More information will undoubtedly be brought to light in the coming days and in the meantime, a video of Carrier IQ in action while being monitored by Eckhart follows below.

UPDATE: Sprint on Thursday issued a statement regarding its use of Carrier IQ software:

Carrier IQ provides information that allows Sprint, and other carriers that use it, to analyze our network performance and identify where we should be improving service. We also use the data to understand device performance so we can figure out when issues are occurring. We collect enough information to understand the customer experience with devices on our network and how to address any connection problems, but we do not and cannot look at the contents of messages, photos, videos, etc., using this tool. The information collected is not sold and we don’t provide a direct feed of this data to anyone outside of Sprint.

Sprint is well known for our serious commitment to respecting and protecting the privacy and security of each customer’s personally identifiable information and other customer data. A key element of this involves communicating with our customers about our information privacy practices. The Sprint privacy policy makes it clear we collect information that includes how a device is functioning and how it is being used. Carrier IQ is an integral part of the Sprint service. Sprint uses Carrier IQ to help maintain our network performance.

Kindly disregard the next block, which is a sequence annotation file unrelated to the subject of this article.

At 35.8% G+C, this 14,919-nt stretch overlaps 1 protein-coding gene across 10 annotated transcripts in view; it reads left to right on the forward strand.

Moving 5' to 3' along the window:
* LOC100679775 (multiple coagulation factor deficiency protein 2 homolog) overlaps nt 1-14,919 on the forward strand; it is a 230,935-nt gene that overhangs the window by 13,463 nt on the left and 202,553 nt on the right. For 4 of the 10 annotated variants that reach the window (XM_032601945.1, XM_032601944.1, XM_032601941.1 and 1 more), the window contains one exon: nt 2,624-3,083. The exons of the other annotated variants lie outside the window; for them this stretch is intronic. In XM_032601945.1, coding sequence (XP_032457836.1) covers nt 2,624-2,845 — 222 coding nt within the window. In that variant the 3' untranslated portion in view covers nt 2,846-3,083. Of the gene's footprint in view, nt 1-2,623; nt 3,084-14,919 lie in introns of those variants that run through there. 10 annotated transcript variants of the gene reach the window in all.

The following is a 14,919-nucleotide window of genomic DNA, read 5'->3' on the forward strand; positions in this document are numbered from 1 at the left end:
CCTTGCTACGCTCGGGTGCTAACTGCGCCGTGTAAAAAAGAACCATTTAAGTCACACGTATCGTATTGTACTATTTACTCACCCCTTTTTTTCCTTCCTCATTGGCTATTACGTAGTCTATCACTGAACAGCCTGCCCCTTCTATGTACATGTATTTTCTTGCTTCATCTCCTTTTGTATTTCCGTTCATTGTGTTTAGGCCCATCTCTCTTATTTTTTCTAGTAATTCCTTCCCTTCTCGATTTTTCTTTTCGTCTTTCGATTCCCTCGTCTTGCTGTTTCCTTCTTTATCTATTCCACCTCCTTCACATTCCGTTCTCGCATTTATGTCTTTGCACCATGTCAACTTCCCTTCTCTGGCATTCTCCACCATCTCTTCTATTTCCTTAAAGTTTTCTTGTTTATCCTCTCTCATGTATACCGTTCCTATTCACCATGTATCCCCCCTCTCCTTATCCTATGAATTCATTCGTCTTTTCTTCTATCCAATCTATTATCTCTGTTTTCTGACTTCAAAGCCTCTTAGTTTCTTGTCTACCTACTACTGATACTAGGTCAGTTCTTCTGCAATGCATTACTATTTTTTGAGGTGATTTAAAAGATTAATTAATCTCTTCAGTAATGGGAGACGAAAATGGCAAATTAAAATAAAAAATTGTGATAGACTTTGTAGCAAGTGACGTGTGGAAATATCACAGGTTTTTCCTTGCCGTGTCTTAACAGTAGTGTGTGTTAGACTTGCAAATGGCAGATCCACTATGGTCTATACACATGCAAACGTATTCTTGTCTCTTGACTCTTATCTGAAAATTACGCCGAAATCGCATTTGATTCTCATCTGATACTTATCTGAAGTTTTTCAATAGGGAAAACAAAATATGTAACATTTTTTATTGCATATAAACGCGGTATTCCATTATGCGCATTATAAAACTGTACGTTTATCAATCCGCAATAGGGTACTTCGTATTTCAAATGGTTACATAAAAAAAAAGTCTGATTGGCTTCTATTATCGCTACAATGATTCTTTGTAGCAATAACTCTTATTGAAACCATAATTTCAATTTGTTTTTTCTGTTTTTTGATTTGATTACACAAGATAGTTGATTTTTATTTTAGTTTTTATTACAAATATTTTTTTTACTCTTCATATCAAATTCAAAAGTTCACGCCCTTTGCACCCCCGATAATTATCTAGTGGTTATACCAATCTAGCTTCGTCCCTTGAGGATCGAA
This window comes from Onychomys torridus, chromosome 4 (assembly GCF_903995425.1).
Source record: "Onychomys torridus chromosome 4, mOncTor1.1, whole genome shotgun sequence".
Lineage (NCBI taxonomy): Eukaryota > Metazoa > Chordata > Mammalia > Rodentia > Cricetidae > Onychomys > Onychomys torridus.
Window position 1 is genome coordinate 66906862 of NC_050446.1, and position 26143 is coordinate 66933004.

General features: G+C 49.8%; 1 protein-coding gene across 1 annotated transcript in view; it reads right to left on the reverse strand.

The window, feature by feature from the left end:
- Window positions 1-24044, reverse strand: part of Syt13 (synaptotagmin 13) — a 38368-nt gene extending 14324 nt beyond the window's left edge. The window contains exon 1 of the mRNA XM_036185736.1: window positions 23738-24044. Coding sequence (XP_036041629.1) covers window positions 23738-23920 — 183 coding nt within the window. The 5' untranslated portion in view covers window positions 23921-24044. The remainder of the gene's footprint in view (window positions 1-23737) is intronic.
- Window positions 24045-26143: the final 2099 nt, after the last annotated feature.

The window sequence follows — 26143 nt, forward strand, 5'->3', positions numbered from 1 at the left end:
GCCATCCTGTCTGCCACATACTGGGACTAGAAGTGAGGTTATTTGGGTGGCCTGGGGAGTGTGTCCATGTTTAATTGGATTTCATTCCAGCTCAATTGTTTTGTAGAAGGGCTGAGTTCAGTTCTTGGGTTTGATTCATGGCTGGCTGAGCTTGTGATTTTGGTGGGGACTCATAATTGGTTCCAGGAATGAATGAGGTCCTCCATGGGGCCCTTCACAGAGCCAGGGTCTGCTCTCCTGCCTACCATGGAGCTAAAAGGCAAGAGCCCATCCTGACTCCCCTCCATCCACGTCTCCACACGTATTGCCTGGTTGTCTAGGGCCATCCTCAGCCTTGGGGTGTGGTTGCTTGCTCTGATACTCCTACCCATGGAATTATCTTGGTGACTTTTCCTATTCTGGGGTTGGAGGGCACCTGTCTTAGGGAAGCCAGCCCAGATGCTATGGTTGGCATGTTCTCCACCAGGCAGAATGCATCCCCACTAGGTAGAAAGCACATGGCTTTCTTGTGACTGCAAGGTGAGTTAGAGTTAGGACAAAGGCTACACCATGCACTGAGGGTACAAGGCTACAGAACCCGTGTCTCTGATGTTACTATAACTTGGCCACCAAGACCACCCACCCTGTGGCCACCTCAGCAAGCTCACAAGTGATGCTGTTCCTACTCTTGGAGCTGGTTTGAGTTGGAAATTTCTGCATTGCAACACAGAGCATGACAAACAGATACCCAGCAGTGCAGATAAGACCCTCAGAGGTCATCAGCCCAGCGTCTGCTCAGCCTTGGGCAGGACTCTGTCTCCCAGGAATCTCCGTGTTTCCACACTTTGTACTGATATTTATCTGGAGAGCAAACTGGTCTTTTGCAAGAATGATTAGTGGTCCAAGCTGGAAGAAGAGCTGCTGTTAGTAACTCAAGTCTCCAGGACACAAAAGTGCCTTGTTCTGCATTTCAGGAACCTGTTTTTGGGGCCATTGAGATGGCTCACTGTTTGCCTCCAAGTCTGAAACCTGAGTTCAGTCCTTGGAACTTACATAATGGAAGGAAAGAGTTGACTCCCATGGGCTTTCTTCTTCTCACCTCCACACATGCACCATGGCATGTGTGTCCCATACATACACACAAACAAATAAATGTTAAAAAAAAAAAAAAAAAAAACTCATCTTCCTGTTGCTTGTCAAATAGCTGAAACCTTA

Apple supplied the following statement to AllThingsD:

We stopped supporting Carrier IQ with iOS 5 in most of our products and will remove it completely in a future software update. With any diagnostic data sent to Apple, customers must actively opt-in to share this information, and if they do, the data is sent in an anonymous and encrypted form and does not include any personal information. We never recorded keystrokes, messages or any other personal information for diagnostic data and have no plans to ever do so.

HTC’s statement:

Carrier IQ is required on devices by a number of U.S carriers so if consumers or media have any questions about the practices relating to, or data collected by, Carrier IQ we’d advise them to contact their carrier.

It is important to note that HTC is not a customer or partner of Carrier IQ and does not receive data from the application, the company, or carriers that partner with Carrier IQ. HTC is investigating the option to allow consumers to opt-out of data collection by the Carrier IQ application.

RIM’s statement: